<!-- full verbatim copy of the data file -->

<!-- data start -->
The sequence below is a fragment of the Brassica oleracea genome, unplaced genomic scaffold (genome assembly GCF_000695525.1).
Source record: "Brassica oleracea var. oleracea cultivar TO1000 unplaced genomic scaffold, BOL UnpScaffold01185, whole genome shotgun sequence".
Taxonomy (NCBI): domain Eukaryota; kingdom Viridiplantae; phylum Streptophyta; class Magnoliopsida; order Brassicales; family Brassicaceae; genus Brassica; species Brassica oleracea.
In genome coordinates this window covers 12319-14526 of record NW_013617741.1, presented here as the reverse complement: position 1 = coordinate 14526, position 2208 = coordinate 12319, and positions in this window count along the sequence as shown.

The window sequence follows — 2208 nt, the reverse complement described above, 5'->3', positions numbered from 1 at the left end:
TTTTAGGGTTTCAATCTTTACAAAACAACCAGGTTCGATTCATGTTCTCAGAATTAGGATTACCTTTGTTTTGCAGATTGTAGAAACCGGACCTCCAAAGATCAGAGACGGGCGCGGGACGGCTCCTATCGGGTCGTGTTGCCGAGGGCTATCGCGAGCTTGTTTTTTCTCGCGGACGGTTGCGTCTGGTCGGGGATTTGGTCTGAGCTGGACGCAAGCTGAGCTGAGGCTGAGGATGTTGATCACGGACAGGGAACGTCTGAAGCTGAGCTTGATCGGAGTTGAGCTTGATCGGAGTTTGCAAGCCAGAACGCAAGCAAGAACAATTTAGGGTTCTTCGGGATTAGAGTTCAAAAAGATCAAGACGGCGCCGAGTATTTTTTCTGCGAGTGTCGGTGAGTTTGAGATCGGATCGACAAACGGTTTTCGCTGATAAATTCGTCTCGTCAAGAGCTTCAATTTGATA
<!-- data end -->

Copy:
The sequence below is a fragment of the Brassica oleracea genome, unplaced genomic scaffold (genome assembly GCF_000695525.1).
Source record: "Brassica oleracea var. oleracea cultivar TO1000 unplaced genomic scaffold, BOL UnpScaffold01185, whole genome shotgun sequence".
Taxonomy (NCBI): domain Eukaryota; kingdom Viridiplantae; phylum Streptophyta; class Magnoliopsida; order Brassicales; family Brassicaceae; genus Brassica; species Brassica oleracea.
In genome coordinates this window covers 12319-14526 of record NW_013617741.1, presented here as the reverse complement: position 1 = coordinate 14526, position 2208 = coordinate 12319, and positions in this window count along the sequence as shown.

The window sequence follows — 2208 nt, the reverse complement described above, 5'->3', positions numbered from 1 at the left end:
TTTTAGGGTTTCAATCTTTACAAAACAACCAGGTTCGATTCATGTTCTCAGAATTAGGATTACCTTTGTTTTGCAGATTGTAGAAACCGGACCTCCAAAGATCAGAGACGGGCGCGGGACGGCTCCTATCGGGTCGTGTTGCCGAGGGCTATCGCGAGCTTGTTTTTTCTCGCGGACGGTTGCGTCTGGTCGGGGATTTGGTCTGAGCTGGACGCAAGCTGAGCTGAGGCTGAGGATGTTGATCACGGACAGGGAACGTCTGAAGCTGAGCTTGATCGGAGTTGAGCTTGATCGGAGTTTGCAAGCCAGAACGCAAGCAAGAACAATTTAGGGTTCTTCGGGATTAGAGTTCAAAAAGATCAAGACGGCGCCGAGTATTTTTTCTGCGAGTGTCGGTGAGTTTGAGATCGGATCGACAAACGGTTTTCGCTGATAAATTCGTCTCGTCAAGAGCTTCAATTTGATA